7 Types of Useless Emails that Are Buried in Your Inbox

7 Types of Useless Emails that Are Buried in Your Inbox

Unless your email is completely brand new, your work inbox is probably a mess. If your email has been around for a while and if you’re also an email hoarder, you are bound to have a ridiculous number of emails archived.

Emails can be a pain to organize. A study by the software company, Lotus Development Corporation, about email overload points out that the mean number of emails for a working professional is 2482 while the average number of archived emails is only 858.

Well, what could the other hundreds of emails be?

1. Previous to-do emails and reminder emails

The to-do email about chatting with a prior client dated back from 2012 probably won’t be of much use right now. Unless they still hold importance, any kind of action-oriented email should have been cleaned out or archived a while ago.

2. Outdated announcements

The announcement about the new water cooler from a year ago is not worth saving and neither is the outdated announcement about the new employee. That water cooler isn’t new anymore, the employee isn’t new anymore, and most of the announcement emails aren’t important anymore either.

3. Subscription emails to things you stopped caring about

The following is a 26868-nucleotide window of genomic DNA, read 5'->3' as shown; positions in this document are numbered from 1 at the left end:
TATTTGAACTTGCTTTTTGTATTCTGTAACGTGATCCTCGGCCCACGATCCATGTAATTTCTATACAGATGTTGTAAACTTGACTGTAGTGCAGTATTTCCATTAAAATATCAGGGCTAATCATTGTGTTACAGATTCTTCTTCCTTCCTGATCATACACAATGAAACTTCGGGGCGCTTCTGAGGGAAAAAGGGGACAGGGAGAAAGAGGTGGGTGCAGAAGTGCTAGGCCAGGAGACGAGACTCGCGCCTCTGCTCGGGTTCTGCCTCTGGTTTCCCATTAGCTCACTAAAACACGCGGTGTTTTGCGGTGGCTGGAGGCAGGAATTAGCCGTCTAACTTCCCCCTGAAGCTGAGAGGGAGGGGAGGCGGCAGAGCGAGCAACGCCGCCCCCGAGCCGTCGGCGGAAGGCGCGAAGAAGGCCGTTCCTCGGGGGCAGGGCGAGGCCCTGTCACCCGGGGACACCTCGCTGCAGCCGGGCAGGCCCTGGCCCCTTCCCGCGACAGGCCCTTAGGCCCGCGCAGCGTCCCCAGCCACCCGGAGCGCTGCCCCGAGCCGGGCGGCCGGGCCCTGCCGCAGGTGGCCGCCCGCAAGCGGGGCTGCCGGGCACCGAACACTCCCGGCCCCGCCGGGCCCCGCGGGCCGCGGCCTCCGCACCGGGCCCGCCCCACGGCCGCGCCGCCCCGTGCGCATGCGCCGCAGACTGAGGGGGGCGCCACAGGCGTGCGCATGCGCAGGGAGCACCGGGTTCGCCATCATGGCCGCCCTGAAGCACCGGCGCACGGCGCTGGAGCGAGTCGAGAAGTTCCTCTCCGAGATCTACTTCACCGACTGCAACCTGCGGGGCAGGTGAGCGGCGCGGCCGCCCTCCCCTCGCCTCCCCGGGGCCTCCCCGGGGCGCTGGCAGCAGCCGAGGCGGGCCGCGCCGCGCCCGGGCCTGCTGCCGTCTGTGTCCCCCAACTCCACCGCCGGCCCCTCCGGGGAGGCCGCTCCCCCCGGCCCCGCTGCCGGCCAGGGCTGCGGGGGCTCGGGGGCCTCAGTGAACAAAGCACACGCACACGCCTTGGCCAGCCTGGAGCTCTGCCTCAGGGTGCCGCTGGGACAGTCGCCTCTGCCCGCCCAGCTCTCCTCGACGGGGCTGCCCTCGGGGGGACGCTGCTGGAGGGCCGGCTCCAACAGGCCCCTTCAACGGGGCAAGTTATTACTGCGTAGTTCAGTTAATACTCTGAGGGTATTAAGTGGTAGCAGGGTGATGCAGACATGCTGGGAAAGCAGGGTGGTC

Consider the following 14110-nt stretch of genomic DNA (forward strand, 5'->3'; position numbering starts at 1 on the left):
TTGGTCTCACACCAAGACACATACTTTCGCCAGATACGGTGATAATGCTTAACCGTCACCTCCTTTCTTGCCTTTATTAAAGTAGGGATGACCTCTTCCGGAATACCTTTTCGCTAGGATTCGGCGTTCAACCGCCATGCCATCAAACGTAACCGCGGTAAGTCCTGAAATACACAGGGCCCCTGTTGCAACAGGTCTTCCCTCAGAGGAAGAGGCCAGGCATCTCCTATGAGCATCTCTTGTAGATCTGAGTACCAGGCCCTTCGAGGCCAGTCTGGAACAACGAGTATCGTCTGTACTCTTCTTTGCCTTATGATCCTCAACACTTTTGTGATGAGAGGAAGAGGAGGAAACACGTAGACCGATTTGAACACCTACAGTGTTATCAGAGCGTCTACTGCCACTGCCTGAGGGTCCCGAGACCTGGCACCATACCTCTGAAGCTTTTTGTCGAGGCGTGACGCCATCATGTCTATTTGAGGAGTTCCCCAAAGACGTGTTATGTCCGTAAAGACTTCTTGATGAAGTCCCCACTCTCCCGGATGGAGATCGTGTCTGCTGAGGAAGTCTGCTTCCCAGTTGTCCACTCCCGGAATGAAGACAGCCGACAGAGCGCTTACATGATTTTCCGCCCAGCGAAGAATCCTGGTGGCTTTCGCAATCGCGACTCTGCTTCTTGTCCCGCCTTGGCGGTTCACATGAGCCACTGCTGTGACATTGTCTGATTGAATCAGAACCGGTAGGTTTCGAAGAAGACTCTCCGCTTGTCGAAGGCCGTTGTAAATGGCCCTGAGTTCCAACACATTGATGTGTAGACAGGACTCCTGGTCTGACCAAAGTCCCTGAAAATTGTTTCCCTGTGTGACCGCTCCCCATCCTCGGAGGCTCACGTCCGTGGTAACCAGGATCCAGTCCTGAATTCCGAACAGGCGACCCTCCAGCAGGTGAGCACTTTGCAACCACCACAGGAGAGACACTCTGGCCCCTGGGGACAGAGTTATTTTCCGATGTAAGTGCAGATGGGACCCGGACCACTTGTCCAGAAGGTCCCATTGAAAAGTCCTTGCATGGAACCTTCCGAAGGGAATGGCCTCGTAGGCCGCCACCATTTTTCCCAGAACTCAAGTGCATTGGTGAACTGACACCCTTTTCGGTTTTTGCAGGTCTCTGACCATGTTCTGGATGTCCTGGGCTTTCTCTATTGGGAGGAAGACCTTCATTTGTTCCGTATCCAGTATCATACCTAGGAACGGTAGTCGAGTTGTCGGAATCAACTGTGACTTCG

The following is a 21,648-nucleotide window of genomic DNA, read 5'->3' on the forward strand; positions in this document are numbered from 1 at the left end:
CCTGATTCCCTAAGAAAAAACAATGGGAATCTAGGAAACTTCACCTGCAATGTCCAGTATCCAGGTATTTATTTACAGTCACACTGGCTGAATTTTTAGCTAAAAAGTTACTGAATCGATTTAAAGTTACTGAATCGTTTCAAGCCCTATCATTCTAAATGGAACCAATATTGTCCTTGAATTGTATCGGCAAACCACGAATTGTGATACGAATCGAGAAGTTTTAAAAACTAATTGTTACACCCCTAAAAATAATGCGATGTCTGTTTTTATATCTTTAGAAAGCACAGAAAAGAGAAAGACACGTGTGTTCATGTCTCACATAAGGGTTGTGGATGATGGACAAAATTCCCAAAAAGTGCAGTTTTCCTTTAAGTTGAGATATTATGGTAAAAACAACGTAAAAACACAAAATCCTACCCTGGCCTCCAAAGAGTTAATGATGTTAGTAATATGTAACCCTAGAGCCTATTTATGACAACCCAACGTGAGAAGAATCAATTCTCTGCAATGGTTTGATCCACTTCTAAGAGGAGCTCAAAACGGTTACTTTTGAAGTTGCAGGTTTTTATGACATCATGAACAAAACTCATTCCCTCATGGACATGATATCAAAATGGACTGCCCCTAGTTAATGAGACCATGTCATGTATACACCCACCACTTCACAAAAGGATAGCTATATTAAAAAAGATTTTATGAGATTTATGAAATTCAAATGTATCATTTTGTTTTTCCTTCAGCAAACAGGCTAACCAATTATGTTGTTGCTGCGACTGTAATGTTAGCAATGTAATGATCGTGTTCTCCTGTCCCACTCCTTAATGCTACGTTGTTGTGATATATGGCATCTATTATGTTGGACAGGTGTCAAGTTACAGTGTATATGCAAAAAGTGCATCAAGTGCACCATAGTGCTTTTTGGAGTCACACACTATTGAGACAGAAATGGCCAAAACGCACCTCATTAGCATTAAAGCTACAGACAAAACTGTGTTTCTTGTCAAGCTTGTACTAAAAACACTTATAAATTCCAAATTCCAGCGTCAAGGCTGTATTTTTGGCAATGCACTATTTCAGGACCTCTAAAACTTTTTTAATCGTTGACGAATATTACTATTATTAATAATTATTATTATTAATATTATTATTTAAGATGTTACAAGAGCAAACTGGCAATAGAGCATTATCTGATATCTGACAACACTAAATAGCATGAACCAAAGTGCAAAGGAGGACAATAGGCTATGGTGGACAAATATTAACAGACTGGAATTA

Some of your subscription emails that were meant for work might be interesting. However, if you’re still subscribed to something you no longer follow or a product you no longer use, there is no reason for it to clog your inbox.

4. Social emails

What are they still doing in your inbox – let alone your professional email?

5. Chain emails

Unless the chain email is still relevant and important to this day, they’ll just tally up your inbox count. They're also difficult to read and follow, by the way. 

6. Off-topic emails

What does this email have anything to do with work? Why is it still in your inbox? Wait. Why was it in your inbox in the first place?  

7. The most obvious one – Spam

Spam is a recurrent issue that is bound to happen if you have an email address. According a study done by The Radicati Group, the average number of spam emails received a day is 11. Multiply that across multiple work days and multiple years and thats how you end up with an overloaded email archive.

On the whole, most emails that aren't part of a current conversation or current project are irrelevant. If the emails contained key information that needed to be referenced later, then there was probably was a better place to store that info, such as a CRM, or note apps like Evernote, or OneNote. It can be helpful to organize and archive the more important emails as you go along but at the same time, constantly preening through your work inbox does cost time too. What is certain is that most people are still spending a lot of time in email, and properly organizing it requires additional effort. Is managing email really the best use of everyone's time?